Allowing tenants to smoke cigarettes inside your property can destroy your ability to rent or resell your property. Cigarette smoke sticks to walls, drapes, carpet, and even ceiling tiles in a form of sticky residue. This sticky residue, known as “third-hand smoke,” can linger for years unless it’s intentionally cleaned up.
So, what about vaping? Is it any different? Should you allow tenants to vape inside your Katy, Texas rental property? The answer depends on how much cleanup work you’re willing to perform.
Vaping leaves behind an oily residue
Although e-cigarette vapor contains less nicotine than tobacco cigarettes, studies have shown that vaping leaves behind an oily residue that can damage your property. Oil tends to attract dust and other small particles, so having your walls coated with vaping oil residue could cause a dirty, greasy buildup.
Vaping residue is less damaging than tobacco
Although both types of residue can damage your property, vaping causes slightly less damage.
- Vaping residue won’t stain the walls. Unlike cigarettes, you don’t have to worry about vaping residue staining the walls.
- Vaping residue doesn’t build-up quickly. Cigarette smoke residue will build-up fast, but vaping residue collects slowly.
- Vaping residue doesn’t stink. While cigarette smoke residue creates a potent and foul odor rather quickly, vaping residue doesn’t generally smell bad. However, people with sensitivities can still be overwhelmed by the smell of vaping residue.
Allowing tenants to vape will triple your cleaning duties
Even though vaping residue isn’t as bad as cigarette residue, you’ll still need to work hard to remove the residue.
Cleaning a vacant rental unit is a fairly routine task. Damages aside, you can rent or hire a carpet cleaner, scrub the walls, and repaint if necessary. Cleaning up vaping residue will triple your cleaning workload. You can expect to encounter an oily substance on just about every surface including appliances and baseboards. For instance, you can’t just spray the top of the refrigerator with an all-purpose cleaner and wipe it with a paper towel. You’ll probably need a scraping tool and towels you can throw away when you’re done.
Hopefully, by now, you have enough information to ban tenants from vaping in your rental unit. If you’re not sure how to create and enact a policy to ban vaping, these tips can help:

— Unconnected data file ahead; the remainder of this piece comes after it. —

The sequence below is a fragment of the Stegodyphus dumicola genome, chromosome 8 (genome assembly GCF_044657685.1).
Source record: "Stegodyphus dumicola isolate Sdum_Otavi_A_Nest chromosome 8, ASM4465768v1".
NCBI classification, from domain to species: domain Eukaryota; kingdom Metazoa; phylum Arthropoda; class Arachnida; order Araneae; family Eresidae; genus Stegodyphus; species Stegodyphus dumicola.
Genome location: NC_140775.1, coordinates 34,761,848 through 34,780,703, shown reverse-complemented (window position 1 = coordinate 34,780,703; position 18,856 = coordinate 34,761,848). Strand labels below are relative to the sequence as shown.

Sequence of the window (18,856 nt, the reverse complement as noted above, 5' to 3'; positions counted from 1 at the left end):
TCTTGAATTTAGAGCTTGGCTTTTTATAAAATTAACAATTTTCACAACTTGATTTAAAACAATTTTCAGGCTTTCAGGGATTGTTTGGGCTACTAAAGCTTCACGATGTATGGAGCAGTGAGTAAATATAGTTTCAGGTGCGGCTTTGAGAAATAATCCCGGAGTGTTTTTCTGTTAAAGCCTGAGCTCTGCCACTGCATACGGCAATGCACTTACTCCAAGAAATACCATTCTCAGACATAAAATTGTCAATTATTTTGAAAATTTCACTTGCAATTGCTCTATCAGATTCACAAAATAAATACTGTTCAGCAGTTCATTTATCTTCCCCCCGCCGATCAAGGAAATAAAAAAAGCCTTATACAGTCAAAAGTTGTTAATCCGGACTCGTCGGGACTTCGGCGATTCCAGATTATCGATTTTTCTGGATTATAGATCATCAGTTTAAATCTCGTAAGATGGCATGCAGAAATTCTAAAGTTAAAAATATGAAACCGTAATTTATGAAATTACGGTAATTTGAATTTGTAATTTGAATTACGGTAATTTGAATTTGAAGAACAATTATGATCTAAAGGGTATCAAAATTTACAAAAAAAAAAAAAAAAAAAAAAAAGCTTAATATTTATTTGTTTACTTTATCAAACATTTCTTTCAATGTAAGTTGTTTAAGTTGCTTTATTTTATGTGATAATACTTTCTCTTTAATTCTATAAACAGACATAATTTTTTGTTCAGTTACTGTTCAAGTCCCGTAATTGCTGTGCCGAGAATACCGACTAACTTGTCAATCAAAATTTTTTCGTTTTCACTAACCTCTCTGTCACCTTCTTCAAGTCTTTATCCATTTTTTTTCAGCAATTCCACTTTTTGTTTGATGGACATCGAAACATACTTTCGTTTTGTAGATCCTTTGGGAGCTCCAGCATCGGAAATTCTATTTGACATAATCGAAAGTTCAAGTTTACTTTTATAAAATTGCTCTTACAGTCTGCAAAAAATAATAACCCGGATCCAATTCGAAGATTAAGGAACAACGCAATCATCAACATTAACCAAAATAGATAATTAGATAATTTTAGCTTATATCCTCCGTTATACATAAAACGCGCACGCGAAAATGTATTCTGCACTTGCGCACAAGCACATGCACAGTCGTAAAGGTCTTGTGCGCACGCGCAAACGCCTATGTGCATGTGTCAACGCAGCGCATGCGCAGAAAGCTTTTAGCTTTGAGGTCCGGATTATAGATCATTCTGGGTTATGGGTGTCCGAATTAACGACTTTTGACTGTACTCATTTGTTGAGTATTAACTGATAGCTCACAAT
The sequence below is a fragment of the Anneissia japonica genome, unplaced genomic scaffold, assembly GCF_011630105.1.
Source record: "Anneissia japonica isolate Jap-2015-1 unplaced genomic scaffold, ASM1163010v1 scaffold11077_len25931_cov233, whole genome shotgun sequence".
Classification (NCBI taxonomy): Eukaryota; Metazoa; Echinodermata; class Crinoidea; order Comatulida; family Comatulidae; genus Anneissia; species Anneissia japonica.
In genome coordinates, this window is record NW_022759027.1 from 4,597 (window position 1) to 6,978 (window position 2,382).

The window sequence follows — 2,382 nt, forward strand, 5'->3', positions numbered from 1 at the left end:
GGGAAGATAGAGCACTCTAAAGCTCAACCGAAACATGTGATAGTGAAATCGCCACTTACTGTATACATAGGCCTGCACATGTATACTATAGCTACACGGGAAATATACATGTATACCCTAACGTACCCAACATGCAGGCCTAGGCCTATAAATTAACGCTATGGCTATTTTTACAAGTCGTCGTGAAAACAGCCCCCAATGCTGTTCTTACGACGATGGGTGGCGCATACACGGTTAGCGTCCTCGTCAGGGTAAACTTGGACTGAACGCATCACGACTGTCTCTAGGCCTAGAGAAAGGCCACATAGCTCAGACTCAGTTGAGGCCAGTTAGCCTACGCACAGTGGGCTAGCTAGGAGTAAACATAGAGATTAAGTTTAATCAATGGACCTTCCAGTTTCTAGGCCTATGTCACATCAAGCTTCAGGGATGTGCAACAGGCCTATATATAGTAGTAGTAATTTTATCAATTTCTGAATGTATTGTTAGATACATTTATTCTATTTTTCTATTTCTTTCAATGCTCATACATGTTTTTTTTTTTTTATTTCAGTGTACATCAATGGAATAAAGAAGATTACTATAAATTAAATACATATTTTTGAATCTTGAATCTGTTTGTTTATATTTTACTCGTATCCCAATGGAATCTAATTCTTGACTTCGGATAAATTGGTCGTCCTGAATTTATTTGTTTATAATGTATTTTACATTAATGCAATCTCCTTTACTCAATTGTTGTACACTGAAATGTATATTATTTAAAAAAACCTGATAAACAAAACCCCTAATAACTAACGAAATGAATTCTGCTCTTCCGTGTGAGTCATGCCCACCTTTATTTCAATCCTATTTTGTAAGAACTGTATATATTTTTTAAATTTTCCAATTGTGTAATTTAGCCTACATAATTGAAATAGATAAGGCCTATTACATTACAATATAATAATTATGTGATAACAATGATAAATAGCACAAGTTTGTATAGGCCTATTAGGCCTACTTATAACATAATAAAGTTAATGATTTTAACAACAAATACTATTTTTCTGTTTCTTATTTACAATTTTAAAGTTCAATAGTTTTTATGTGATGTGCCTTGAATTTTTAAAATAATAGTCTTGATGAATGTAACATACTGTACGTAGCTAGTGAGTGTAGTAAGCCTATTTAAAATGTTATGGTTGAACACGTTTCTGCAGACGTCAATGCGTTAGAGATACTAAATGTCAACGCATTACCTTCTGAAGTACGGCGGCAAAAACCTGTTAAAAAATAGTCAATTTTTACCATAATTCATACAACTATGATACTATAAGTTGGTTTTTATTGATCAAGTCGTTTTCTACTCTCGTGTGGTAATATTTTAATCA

Include a “no-vaping” policy in your lease
While you can’t police your tenants’ behavior all the time, you can make it clear that vaping is not allowed inside the rental unit. The best way to do this is to include a no-vaping policy in your lease and communicate the policy verbally to your tenant.
Remember that people are creatures of habit and they might not remember reading everything in the lease. Addressing the issue specifically and verbally will ensure a tenant will remember the rules. You can’t force a tenant to comply with the lease terms, but if they break the terms of the lease you have recourse.
Define “e-cigarette” and “vapor product” in your lease
People are clever. Don’t give sneaky tenants the ability to get around your policy by finding ways around your verbiage. Define both “vapor product” and an “e-cigarette in your lease.”
Cite the definitions directly from the Texas Health & Safety Code:
E-cigarette: “an electronic cigarette or any other device that simulates smoking by using a mechanical heating element, battery, or electronic circuit to deliver nicotine or other substances to the individual inhaling from the device…”
Vapor product: “Electronic cigarettes (e-cigarettes) or any other device that uses a mechanical heating element, battery, or electronic circuit to deliver vapor that may include nicotine to the individual inhaling from the device, or any substance used to fill or refill the device.”
Cite Texas law in your lease
Some tenants will try to get away with breaking a rule (like smoking) when they believe that rule is arbitrary or useless. Cite the law wherever relevant to support your policies. For instance, in your no smoking and no vaping policy, note the legal age for purchasing and possessing nicotine products. If your tenants are under 21, it’s illegal for them to vape. On September 1, 2019, Texas raised the legal age for buying or possessing nicotine products (including e-cigarettes) to 21 years of age with the exception of those over 18 with a military I.D.
Specify that vaping is a lease violation
Some tenants are only deterred from violating a lease agreement when there are definite consequences spelled out. Specify that vaping even once inside the rental unit is a lease violation, which legally justifies eviction. They might think twice about it.
Protect your rental property first and foremost
Protecting your rental property should be your priority over accommodating a tenant’s nicotine habit. If they want to vape or smoke, they can go outside.
Are you struggling with tenants who vape?
Have you already signed a lease with a tenant that doesn’t specify your policy on vaping? Do you suspect a tenant might be vaping in your rental unit? If they’re under 21 and non-military, it’s illegal at the state level. Therefore, you have every right to request that they stop. However, if they’re 21 or older and the lease doesn’t prohibit vaping, you might not be able to do anything until their lease is up for renewal.
If you’re confused about how to create and enforce a no-vaping policy, we can help. At Green Residential, we’ve spent decades helping landlords create solid lease agreements to protect their properties from all kinds of damage, including vaping, smoking, and dangerous activities.
Are your tenants ignoring the terms of the lease? Contact us for a free analysis and find out how we can help you bring your tenants in alignment with the lease agreement they’ve signed. Our property management company specializes in developing strong lease agreements that hold tenants to account. Contact us today and see how we can help.